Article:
Direct Preventive Care

Important Safety Information for


Confident in her medical abilities

What is the FDA-approved use of sildenafil? 

Sildenafil is a phosphodiesterase-5 (PDE5) inhibitor indicated for the treatment of erectile dysfunction (ED). 


Who should not use sildenafil? 

Do not use sildenafil if: 

  • You are taking a class of medications called nitric oxide donors, including organic nitrates or organic nitrites in any form. Sildenafil can increase the blood pressure-lowering effect of nitrates. 
  • You have a known allergy to sildenafil. 
  • You are taking a class of medications called guanylate cyclase (GC) stimulators, such as riociguat. Sildenafil can increase the blood pressure-lowering effect of these medications. 


How should I take sildenafil? 

Sildenafil can be taken with or without food. Take about 30 minutes to 1 hour before anticipated sexual activity. 

Do not take sildenafil more than once in a 24-hour period or within 24 hours of any other ED medications or PDE-5 inhibitors. 

You should take the medication exactly as prescribed. If your symptoms are not improving or you have any questions about changing or stopping medication, reach out to your DPC-affiliated provider for guidance. 


What should I tell my DPC-affiliated provider before using sildenafil? 

  • Sildenafil has certain drug interactions. It’s important to tell your DPC-affiliated provider all of the medications you are currently taking, including prescription, over-the-counter medications, vitamins, and herbal and dietary supplements.  


Some medications to watch out for include: 

  • Nitrates, alpha-blockers, and antihypertensives: When these medications are taken with sildenafil, a sudden drop in blood pressure can occur. 
  • CYP3A4 inhibitors, such as ritonavir, ketoconazole, itraconazole and erythromycin: These medications increase sildenafil levels in the blood stream, which can cause a sudden drop in blood pressure and prolonged erection. 


It’s important to share your entire medical history with your provider. In particular, tell your provider if you have or have a past history of: 

  • Cardiovascular risk that prevents you from partaking in sexual activity 
  • Chest pain requiring nitroglycerin 
  • Predisposition to priapism (painful erection that lasts >4 hours) 
  • Ventricular outflow obstruction (e.g. aortic stenosis, idiopathic hypertrophic subaortic stenosis) 
  • Severely impaired autonomic control of blood pressure 
  • Myocardial infarction, stroke, or life-threatening arrhythmia  
  • Low or high blood pressure 
  • Cardiac failure or coronary artery disease causing unstable angina 
  • Anterior ischemic optic neuropathy (NAION) or a “crowded” optic disc. 
  • Bleeding disorders or ulcers 
  • Kidney or liver disease 
  • Pulmonary hypertension 
  • Retinitis pigmentosa 


Withholding or providing inaccurate information about your health and medical history in order to obtain treatment may result in harm, including, in some cases, death.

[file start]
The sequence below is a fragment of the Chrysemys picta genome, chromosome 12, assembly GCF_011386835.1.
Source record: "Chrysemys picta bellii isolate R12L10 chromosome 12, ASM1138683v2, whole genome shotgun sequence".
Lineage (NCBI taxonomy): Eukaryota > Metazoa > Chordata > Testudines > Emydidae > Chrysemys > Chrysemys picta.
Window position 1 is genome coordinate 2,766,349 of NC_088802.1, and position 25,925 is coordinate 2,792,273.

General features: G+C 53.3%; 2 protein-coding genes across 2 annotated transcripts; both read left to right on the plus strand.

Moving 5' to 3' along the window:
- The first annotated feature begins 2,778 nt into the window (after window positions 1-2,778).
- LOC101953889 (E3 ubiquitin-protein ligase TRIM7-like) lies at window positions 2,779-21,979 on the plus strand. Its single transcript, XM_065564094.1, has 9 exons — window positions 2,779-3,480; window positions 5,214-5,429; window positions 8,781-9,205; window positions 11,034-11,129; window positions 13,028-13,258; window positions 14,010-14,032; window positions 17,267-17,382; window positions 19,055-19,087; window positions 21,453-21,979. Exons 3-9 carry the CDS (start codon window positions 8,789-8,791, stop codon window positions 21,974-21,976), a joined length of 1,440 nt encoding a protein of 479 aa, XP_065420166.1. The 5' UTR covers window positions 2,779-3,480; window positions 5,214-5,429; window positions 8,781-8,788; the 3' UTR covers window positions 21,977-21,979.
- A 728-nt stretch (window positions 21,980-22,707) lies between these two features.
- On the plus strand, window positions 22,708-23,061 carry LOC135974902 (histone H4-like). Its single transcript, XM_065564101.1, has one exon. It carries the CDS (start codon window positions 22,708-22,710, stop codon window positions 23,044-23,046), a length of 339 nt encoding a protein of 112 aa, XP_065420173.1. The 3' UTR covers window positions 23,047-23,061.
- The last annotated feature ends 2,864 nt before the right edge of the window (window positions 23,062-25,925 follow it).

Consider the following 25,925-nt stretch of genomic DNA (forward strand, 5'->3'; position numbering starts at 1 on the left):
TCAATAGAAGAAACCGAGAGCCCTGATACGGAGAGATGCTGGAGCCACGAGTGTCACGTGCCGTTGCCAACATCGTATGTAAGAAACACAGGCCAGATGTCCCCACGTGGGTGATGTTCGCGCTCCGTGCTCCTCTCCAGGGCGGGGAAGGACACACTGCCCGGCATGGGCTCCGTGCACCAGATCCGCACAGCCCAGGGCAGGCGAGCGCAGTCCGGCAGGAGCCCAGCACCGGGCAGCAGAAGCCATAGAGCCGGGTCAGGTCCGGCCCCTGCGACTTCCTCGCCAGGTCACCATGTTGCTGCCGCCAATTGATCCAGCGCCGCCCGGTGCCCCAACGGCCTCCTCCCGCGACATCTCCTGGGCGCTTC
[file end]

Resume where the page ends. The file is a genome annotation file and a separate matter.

What are the most serious side effects that I or a caregiver should monitor for when taking sildenafil? 

If you are experiencing a medical emergency, call 911 or seek immediate medical attention. 

You or a caregiver should carefully monitor for these side effects, especially in the beginning of treatment. 

  • Cardiac risk of sexual activity: ED medication should not be used by men for whom sexual activity is not advised because of their underlying cardiovascular status.  
  • Prolonged erections: Seek immediate emergency treatment for an erection lasting more than 4 hours. 
  • Effects on the eye: Seek medical care and stop medication if you experience a sudden loss of vision in one or both eyes. Sudden loss of vision could be a sign of non arteritic anterior ischemic optic neuropathy (NAION). 
  • Sudden hearing loss: Stop medication and seek prompt medical attention if you experience a sudden decrease or loss of hearing, which may be accompanied by ringing in the ears.   
  • Co-administering with alpha-blockers or other blood pressure-lowering drugs: If you are taking a medication to lower your blood pressure or taking an alpha-blocker, sildenafil may increase the blood-pressure-lowering effect, leading to a sudden drop in blood pressure. When starting sildenafil, monitor carefully for signs of low blood pressure, including dizziness, light headedness, or fainting. 
  • Co-administering with ritonavir: If you are taking a medication called ritonavir at the same time as taking sildenafil, ritonavir can increase the amount of sildenafil in your system. Monitor for lowered blood pressure, fainting, and prolonged erection. 
  • Combination with other PDE-5 inhibitors: Do not take sildenafil more than once in a 24-hour period or within 24 hours of any other ED medications or PDE-5 inhibitors. 
  • Effects on bleeding: Sildenafil has no effect on bleeding time when taken alone or with aspirin; however, there have been reports of bleeding with the use of sildenafil. Tell your Ro-affiliated provider if you have a history of bleeding disorders or ulcers. 
  • Sexually transmitted infections: Sildenafil does not protect against sexually transmitted diseases. Use safe sex practices. 


What are the most common side effects of sildenafil? 

  • Headache 
  • Flushing 
  • Indigestion 
  • Vision changes 
  • Nasal congestion 
  • Back pain 
  • Muscle pain 
  • Nausea 
  • Dizziness 
  • Rash 


You are encouraged to report negative side effects of prescription products to the FDA. Visit www.fda.gov/medwatch or call 1-800-FDA-1088.